On a recent evening with friends, who I would say have a pretty high level of music and cultural aptitude as well as boomitude (that’s an ‘attitude on music’ that predates digital, in case you didn’t know), I came to the startling discovery that they were not familiar with the work of Italian composer Ennio Morricone nor have they ever seen what may just be one of the best movies ever, Cinema Paradiso. Once I got over my initial horror, it made me realize that perhaps they were not alone and maybe a quick lesson was in order. Because after all, friends don’t let friends live in the dark. So, long story short: Ennio Morricone is one of the most significant film composers of the last 5 decades. He helped put the spaghetti in the westerns of the 60’s having scored films like A Fistful of Dollars, The Good, the Bad and the Ugly and Once Upon a Time in the West. His compositions have also set the stage for memorable films like The Mission, Once Upon a Time in America, The Untouchables and my aforementioned personal favorite. His work is recognizable world wide and his influence is boundless. In fact, the whole conversation got started when our podcast king referenced a piece he did with Yo-Yo Ma regarding his album Plays Ennio Morricone. (You can listen to that podcast here.)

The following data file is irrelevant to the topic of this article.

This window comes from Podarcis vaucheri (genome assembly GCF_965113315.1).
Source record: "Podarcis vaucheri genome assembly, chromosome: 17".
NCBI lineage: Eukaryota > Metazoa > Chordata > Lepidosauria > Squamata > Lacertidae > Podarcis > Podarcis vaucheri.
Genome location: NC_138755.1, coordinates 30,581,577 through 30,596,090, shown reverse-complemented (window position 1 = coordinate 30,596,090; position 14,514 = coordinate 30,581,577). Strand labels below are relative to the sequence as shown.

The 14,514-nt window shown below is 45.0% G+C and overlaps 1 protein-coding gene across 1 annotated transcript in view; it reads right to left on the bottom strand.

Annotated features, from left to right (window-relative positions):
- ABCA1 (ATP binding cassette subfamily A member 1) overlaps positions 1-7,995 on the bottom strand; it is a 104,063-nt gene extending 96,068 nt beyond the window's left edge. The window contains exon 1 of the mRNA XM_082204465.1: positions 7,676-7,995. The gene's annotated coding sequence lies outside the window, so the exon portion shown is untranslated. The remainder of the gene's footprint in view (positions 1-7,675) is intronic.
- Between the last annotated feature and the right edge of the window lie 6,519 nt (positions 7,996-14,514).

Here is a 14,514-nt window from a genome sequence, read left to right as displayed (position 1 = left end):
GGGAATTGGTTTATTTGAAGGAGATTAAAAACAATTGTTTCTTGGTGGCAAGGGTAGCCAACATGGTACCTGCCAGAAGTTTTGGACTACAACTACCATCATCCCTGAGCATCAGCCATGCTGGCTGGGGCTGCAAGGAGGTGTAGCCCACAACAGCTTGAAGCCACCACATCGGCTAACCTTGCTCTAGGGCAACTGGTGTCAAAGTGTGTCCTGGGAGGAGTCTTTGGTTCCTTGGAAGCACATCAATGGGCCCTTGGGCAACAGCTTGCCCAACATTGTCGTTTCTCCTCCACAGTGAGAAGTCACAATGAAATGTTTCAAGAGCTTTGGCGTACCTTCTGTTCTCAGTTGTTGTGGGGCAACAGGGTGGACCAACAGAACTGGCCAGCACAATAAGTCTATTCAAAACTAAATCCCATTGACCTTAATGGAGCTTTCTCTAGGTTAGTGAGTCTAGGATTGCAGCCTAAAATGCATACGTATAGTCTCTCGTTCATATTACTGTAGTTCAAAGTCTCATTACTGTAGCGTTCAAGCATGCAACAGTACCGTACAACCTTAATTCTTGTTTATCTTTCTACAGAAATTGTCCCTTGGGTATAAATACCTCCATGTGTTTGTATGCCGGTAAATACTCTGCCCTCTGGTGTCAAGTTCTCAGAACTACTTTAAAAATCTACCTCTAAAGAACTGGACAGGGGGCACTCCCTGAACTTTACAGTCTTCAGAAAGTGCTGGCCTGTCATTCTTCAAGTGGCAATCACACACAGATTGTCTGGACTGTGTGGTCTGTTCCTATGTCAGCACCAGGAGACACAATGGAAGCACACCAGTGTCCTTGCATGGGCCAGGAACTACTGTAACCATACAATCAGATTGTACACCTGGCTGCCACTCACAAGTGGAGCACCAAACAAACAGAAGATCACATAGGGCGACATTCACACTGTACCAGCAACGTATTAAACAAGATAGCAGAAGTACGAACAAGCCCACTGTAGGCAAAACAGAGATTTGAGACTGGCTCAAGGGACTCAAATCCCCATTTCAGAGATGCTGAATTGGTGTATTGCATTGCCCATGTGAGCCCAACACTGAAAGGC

Perhaps you know all of this already but what makes it particularly pertinent today is that this classic Italian sound serves as inspiration to a new record getting a lot of attention. Rome is the collaboration between musician and producer Danger Mouse and Italian composer Daniele Luppi that honors their shared love of Italian film music. To create a special sound, the hipsters recorded in a vintage Roman studio and even assembled some of the early film’s original musicians, many of which are in their 70’s. They also went old school in their recording techniques. Recorded straight to tape without any modern era sleight of hand, Rome wasn’t built in a day. It’s a beautiful record that was five years in the making that’s only further enhanced by appearances by vocalists Norah Jones and Jack White and it promises to be one of the year’s best. So, is all of this going to be on the test? Probably not. But if like our friends, you have any prayer of living la dolce vita, then you might want to get with the program. We now present “Season’s Trees” from the recording Rome.